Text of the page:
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  • Half History – Half Opinion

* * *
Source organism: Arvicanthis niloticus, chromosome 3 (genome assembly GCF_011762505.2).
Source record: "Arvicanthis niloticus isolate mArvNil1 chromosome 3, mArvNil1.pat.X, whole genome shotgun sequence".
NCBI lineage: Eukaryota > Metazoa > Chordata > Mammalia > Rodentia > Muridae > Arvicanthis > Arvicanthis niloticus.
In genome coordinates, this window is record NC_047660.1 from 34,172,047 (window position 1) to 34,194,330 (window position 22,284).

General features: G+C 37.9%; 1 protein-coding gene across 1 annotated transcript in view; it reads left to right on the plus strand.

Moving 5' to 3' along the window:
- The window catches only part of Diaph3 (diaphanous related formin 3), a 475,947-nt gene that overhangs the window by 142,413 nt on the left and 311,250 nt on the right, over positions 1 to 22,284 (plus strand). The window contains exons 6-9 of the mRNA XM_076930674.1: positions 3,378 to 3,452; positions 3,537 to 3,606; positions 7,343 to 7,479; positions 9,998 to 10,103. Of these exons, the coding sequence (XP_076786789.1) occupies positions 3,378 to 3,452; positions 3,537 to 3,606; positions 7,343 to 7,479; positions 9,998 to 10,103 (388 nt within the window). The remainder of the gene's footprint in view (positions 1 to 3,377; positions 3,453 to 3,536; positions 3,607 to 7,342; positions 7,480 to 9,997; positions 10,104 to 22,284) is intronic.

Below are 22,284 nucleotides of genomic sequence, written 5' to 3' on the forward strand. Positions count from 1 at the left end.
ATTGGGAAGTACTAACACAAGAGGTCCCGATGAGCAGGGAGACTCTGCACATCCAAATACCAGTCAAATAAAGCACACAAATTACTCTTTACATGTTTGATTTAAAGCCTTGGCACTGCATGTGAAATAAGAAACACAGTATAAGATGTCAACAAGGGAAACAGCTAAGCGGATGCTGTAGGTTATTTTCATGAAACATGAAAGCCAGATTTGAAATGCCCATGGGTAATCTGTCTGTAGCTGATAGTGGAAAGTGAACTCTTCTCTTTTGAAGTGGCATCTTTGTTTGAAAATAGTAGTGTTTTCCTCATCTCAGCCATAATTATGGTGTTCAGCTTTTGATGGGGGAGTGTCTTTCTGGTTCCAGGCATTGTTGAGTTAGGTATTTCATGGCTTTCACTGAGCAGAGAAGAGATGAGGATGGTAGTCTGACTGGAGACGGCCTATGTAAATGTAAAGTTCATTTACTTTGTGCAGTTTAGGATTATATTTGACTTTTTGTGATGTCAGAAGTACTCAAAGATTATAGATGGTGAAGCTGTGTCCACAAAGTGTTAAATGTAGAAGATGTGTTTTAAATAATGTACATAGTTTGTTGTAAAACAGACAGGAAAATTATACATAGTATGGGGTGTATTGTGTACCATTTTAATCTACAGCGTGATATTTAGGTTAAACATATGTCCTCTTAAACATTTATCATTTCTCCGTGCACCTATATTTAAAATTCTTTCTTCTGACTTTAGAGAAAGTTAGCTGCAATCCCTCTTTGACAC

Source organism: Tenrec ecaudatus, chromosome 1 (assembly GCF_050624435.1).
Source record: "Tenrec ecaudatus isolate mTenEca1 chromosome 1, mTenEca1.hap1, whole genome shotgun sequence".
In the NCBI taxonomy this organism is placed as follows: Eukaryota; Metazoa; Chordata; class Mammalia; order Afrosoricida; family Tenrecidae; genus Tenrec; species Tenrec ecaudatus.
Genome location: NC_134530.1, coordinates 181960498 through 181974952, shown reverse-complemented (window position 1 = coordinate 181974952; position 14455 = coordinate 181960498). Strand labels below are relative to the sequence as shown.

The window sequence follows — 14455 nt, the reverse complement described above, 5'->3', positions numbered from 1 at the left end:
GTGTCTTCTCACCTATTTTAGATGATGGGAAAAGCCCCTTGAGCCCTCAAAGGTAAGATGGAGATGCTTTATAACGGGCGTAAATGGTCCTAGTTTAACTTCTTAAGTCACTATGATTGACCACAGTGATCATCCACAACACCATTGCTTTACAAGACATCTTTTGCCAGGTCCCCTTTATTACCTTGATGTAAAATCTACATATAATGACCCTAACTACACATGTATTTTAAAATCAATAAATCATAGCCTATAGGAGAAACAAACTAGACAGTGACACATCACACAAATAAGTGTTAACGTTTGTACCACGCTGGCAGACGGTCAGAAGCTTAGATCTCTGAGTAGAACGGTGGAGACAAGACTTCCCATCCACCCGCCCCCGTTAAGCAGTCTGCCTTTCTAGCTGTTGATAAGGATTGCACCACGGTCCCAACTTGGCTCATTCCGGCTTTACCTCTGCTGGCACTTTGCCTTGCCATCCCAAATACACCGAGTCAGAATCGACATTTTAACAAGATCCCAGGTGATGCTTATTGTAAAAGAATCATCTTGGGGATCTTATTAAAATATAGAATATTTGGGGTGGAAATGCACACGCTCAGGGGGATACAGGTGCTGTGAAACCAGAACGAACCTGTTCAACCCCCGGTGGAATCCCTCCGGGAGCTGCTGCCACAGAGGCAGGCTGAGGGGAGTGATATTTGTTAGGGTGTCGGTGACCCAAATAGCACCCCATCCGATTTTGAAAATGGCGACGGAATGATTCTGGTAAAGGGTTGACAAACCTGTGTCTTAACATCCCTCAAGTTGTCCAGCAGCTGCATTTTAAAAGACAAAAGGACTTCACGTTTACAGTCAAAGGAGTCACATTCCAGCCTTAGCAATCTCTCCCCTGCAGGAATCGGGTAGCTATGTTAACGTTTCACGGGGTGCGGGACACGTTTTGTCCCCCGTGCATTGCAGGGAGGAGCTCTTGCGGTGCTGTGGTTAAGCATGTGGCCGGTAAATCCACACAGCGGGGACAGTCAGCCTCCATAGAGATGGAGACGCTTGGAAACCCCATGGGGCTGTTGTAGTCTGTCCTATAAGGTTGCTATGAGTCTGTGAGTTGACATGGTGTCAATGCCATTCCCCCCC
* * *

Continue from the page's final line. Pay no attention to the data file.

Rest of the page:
This begins as a wonderful history of the hiding of the intelligence of women. From being invisible to the world in spite of their genius to being celebrated for their genius and everything in-between. The author explores everything! I love the depth of her research. One of her points is the systemic sexism of Western Society. much like the systemic racism, we are exploring. There may be quite a bit of truth in that. Indeed, the status of women and minorities in the US has been hand in hand since the Civil War. From voting rights, acceptance in schools of higher learning, ability to achieve high rank in the military, it is all somewhat comparable. In today's world, we are still seeing 'the first woman to do this and that' because there are fewer instances of 'the first man of color to achieve this or that'. As she gets to the modern world, more of her talking points are her opinions without supporting facts. She begins then to frequently stand on her soapbox making claims that are just her personal and political bias. I found myself yelling at my e-reader about so many of her unfounded points in the second half of her book. Her liberal bias really stood out when she called out Laurel Thatcher Ulrich as ' an unlikely feminist heroine' because the chaired professor at Harvard was a Mormon mother of five and originally from Utah. She then praises Senator Elizabeth Warren for not yielding the floor when her allotted time was up – violating the Senate Rules of Order- something somewhat commonplace, but the author rates her highly for it because of Warren's 'I Persisted' buzz phrase. The author's Liberal bias took over and the second half of the book truly went downhill from there. Read it, enjoy it, but see through the pitfalls that hide opinion as researched fact. I received this ARC book for free from Net Galley and this is my honest review.

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